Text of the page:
Serological detection of antibodies to peste des petits ruminants virus in large ruminants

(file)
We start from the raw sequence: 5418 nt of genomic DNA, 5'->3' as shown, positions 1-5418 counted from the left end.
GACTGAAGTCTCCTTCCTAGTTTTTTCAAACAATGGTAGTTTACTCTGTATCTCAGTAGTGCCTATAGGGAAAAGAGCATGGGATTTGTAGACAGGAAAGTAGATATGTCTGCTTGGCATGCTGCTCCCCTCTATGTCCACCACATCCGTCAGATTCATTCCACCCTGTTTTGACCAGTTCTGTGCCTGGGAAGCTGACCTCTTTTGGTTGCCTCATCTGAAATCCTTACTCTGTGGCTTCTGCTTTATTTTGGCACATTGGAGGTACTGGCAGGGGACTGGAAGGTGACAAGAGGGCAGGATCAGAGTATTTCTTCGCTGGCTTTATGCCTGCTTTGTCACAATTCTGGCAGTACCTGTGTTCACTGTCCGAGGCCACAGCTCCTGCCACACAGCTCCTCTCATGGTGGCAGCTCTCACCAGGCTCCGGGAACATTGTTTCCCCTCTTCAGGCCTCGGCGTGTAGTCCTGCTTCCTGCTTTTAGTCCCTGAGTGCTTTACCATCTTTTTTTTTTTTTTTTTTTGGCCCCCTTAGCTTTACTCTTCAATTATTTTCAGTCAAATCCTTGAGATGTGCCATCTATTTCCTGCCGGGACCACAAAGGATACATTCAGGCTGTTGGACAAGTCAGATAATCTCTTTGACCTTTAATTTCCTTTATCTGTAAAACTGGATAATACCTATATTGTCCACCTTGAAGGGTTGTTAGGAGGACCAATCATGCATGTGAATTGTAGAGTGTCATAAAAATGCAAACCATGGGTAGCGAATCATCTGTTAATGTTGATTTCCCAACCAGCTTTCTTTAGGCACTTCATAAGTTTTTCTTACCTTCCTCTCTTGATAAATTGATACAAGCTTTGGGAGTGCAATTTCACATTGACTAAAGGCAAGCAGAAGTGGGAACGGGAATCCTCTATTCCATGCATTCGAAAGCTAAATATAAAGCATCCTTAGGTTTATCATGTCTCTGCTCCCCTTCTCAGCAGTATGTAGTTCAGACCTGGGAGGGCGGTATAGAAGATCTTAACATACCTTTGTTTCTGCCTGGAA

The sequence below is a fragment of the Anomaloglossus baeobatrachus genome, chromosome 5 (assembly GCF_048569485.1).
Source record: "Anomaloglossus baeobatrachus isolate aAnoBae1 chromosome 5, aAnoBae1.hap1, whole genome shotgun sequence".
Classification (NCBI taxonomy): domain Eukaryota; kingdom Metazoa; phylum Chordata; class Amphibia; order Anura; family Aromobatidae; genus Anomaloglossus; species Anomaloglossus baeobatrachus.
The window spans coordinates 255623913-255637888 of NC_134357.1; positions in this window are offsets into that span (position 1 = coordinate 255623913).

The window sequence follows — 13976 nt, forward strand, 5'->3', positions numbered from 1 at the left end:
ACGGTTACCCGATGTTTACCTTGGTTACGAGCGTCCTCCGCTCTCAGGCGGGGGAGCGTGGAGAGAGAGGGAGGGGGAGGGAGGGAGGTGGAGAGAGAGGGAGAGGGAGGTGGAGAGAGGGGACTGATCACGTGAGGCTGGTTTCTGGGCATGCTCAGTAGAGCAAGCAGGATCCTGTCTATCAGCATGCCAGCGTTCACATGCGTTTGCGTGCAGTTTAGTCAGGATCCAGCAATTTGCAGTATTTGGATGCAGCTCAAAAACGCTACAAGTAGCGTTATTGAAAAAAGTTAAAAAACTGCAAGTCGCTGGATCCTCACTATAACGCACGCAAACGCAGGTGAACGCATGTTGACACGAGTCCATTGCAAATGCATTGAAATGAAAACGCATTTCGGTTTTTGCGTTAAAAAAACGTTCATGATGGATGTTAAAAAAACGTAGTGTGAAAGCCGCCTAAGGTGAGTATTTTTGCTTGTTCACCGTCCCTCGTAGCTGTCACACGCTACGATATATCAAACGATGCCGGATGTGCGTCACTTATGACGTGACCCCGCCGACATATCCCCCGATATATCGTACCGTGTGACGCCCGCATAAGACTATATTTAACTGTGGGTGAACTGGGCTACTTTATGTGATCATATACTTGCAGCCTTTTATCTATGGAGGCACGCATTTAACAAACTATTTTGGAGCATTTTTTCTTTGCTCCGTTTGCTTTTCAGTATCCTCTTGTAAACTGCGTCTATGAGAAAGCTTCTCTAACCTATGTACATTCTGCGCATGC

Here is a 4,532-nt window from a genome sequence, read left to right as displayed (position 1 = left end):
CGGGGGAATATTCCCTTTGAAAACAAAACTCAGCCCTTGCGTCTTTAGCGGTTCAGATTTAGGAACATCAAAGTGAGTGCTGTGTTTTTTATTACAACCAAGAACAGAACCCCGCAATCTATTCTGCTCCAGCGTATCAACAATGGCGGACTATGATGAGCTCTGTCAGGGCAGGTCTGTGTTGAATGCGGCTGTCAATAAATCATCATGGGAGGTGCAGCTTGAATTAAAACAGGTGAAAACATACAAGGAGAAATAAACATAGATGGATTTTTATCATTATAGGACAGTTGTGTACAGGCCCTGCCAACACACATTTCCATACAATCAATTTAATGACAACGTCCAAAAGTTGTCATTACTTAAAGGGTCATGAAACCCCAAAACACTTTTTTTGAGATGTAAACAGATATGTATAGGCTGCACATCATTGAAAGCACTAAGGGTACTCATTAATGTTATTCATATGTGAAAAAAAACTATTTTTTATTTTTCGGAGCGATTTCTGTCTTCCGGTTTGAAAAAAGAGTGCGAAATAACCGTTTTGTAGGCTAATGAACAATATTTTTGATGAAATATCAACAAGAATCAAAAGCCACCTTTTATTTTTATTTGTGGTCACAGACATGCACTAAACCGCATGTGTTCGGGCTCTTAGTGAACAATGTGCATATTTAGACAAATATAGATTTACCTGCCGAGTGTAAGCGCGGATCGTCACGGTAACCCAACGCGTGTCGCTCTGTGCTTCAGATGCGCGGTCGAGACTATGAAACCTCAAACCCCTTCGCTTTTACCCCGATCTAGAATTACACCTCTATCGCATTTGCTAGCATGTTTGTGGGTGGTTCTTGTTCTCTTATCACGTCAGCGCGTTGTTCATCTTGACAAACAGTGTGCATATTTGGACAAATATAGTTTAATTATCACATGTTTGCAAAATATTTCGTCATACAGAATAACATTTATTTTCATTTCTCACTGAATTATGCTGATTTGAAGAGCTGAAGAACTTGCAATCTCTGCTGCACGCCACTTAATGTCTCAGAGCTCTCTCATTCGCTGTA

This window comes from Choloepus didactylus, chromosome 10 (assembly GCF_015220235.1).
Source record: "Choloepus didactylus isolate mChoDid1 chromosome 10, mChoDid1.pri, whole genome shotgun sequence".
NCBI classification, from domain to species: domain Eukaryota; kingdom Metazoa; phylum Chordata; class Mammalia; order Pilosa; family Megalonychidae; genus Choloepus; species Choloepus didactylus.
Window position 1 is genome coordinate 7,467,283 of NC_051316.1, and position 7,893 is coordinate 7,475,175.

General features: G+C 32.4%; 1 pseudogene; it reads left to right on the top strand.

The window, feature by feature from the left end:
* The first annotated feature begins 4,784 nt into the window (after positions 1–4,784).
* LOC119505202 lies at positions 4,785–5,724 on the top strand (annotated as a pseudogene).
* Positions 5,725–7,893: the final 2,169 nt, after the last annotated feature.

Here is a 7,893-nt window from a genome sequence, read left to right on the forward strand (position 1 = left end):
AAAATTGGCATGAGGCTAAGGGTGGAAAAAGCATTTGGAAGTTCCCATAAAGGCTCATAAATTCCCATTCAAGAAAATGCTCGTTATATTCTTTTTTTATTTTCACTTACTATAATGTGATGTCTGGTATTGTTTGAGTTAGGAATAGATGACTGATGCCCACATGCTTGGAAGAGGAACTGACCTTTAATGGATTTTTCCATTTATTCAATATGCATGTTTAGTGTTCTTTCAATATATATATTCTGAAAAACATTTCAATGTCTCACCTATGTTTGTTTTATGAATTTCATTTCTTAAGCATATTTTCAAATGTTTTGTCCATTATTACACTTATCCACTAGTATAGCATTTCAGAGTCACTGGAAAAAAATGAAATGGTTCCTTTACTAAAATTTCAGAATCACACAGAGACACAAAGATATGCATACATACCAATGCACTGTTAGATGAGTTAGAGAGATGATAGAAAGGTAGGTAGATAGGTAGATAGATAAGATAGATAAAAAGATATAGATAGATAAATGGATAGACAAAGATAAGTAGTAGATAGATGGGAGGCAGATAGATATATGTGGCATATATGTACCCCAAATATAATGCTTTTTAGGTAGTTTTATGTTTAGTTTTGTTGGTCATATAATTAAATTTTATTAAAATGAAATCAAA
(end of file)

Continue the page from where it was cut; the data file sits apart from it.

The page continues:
Peste des petits ruminants (PPR) is an economically important disease of small ruminants with a rapidly expanding geographical distribution. Peste des petits ruminants virus may manifest in a variety of ways with disease ranging from acute to subclinical. We investigated the exposure of large ruminants to PPRV in areas where the virus is endemic in the small ruminant population by assessing the serological status of groups of animals. This study focused on the Punjab province of Pakistan as an area where the virus is endemic and where mixed farming practices occur enabling close interactions between small and large ruminant populations. An overall PPR seropositivity was detected in 10.0% of cattle and 14.16% of buffaloes. Following an assessment of serological profiles in large ruminants within different age groups, a maximum seroprevalence was observed in cattle (17.5%) and buffaloes (22.5%) over 2 years of age indicating the potential utility of sampling large ruminant populations for PPR serosurveillance. The large ruminants sampled between one and two years of age had similar levels of seropositivity within populations with 11.2% and 16.2% of animals being seropositive, respectively. Current PPR vaccination strategies do not enable the differentiation between infected and vaccinated small ruminants, and as such, the serological surveillance of sheep and goats is of little value. When considering eradication programmes for PPRV, this factor is of great significance. However, where large and small ruminants are farmed together, serological surveillance of large ruminants may provide a snapshot of virus infection within populations where mild disease is present or where small ruminants are regularly vaccinated.

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